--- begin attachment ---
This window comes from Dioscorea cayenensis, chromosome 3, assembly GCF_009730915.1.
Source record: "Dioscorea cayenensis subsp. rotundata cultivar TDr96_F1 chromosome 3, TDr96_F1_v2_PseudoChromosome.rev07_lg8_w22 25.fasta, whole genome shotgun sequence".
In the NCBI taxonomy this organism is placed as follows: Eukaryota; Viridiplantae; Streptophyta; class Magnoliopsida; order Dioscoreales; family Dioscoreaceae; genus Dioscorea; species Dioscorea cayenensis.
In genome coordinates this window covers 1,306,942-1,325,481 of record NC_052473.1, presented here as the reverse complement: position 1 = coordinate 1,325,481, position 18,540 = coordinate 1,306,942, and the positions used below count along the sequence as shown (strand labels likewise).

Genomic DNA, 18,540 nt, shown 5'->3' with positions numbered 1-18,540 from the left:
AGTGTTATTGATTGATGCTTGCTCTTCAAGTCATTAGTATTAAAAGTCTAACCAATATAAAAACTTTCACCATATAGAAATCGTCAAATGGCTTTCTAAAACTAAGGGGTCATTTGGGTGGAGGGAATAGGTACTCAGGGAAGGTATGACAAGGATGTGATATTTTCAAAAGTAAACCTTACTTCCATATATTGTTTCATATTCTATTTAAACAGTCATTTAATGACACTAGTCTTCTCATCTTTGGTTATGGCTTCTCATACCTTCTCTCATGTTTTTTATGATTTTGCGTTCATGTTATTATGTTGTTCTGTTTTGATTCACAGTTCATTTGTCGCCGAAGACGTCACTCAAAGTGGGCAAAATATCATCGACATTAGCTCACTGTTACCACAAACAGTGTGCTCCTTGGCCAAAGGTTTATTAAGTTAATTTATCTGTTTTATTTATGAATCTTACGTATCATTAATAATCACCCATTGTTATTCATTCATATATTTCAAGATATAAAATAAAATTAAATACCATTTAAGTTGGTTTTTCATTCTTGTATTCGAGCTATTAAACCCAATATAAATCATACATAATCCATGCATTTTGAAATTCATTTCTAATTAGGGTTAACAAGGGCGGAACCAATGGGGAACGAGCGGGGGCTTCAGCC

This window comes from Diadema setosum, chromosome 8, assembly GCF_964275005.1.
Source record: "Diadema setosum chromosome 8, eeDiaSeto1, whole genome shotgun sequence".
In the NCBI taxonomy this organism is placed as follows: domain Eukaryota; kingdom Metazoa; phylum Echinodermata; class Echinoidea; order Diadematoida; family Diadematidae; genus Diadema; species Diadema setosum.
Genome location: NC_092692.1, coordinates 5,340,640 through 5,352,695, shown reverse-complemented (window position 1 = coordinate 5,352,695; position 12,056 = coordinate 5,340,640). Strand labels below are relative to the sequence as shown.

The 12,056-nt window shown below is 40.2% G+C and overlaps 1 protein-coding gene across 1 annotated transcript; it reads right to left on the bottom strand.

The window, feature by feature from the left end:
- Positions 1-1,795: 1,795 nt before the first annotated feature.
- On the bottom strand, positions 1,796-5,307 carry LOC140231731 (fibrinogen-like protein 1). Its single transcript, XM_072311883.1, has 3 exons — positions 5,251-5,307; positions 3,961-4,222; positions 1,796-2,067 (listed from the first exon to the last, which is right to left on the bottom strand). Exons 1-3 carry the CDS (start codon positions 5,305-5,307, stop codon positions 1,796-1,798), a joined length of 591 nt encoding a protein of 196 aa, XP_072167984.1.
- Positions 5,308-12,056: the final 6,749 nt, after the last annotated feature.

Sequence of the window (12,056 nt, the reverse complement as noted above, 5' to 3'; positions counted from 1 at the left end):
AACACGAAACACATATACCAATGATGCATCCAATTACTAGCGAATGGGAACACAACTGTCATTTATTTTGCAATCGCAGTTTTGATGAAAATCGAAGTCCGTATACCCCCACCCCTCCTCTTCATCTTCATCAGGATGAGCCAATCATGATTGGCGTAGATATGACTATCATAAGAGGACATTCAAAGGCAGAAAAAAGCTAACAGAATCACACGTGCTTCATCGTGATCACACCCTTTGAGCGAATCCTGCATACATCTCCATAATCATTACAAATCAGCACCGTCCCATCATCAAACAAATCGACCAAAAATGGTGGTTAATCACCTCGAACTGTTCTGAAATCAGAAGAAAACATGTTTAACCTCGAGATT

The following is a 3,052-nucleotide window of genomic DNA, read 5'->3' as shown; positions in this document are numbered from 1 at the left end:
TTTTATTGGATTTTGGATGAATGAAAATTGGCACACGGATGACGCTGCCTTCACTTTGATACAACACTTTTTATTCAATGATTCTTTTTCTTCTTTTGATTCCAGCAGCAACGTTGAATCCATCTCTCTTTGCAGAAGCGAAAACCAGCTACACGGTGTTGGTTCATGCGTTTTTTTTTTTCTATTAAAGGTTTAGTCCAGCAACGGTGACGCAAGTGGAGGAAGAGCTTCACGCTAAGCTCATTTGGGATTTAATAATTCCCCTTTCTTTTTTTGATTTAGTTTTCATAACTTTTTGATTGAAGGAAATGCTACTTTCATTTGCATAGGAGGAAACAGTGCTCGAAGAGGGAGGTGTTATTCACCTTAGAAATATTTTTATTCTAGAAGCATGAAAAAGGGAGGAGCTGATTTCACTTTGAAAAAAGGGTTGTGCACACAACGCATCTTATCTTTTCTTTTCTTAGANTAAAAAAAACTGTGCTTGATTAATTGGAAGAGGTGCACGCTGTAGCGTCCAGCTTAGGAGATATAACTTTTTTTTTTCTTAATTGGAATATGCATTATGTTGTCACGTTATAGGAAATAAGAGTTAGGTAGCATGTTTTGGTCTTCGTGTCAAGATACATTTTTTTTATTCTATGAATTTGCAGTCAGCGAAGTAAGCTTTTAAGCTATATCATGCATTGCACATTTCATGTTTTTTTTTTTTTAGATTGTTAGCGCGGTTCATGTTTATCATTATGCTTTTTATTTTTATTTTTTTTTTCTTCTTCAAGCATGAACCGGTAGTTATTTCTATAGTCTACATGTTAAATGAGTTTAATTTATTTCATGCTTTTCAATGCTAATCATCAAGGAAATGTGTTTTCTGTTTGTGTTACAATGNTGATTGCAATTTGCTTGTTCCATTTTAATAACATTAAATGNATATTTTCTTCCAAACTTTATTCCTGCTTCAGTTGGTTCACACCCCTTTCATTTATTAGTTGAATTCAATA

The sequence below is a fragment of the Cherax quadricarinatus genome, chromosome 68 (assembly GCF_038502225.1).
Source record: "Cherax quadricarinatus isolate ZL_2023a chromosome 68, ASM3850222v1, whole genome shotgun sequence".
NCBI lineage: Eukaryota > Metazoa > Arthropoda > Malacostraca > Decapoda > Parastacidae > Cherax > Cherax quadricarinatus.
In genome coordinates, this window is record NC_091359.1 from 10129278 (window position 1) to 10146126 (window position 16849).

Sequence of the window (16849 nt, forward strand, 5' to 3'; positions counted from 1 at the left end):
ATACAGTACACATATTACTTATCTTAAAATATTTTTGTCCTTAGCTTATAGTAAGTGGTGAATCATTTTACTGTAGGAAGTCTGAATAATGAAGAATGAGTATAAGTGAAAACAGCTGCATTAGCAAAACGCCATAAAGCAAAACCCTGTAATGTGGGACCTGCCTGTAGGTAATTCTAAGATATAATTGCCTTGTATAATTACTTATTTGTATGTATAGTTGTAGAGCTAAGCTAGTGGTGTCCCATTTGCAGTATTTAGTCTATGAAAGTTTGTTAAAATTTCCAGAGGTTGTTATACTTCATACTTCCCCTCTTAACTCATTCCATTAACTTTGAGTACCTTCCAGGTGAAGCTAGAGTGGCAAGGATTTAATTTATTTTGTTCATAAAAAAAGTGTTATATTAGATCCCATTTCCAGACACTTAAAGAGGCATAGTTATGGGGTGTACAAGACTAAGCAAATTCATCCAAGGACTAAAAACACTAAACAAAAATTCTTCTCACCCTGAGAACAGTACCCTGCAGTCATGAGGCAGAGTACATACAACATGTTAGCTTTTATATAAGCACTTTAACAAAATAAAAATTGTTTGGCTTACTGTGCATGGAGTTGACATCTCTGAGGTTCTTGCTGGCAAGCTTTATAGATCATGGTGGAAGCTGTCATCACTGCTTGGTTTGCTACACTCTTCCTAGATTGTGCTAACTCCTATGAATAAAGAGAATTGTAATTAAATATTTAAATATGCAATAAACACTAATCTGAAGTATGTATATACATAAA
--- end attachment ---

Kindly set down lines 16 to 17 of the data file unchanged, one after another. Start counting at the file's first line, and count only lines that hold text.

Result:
Sequence of the window (12,056 nt, the reverse complement as noted above, 5' to 3'; positions counted from 1 at the left end):
AACACGAAACACATATACCAATGATGCATCCAATTACTAGCGAATGGGAACACAACTGTCATTTATTTTGCAATCGCAGTTTTGATGAAAATCGAAGTCCGTATACCCCCACCCCTCCTCTTCATCTTCATCAGGATGAGCCAATCATGATTGGCGTAGATATGACTATCATAAGAGGACATTCAAAGGCAGAAAAAAGCTAACAGAATCACACGTGCTTCATCGTGATCACACCCTTTGAGCGAATCCTGCATACATCTCCATAATCATTACAAATCAGCACCGTCCCATCATCAAACAAATCGACCAAAAATGGTGGTTAATCACCTCGAACTGTTCTGAAATCAGAAGAAAACATGTTTAACCTCGAGATT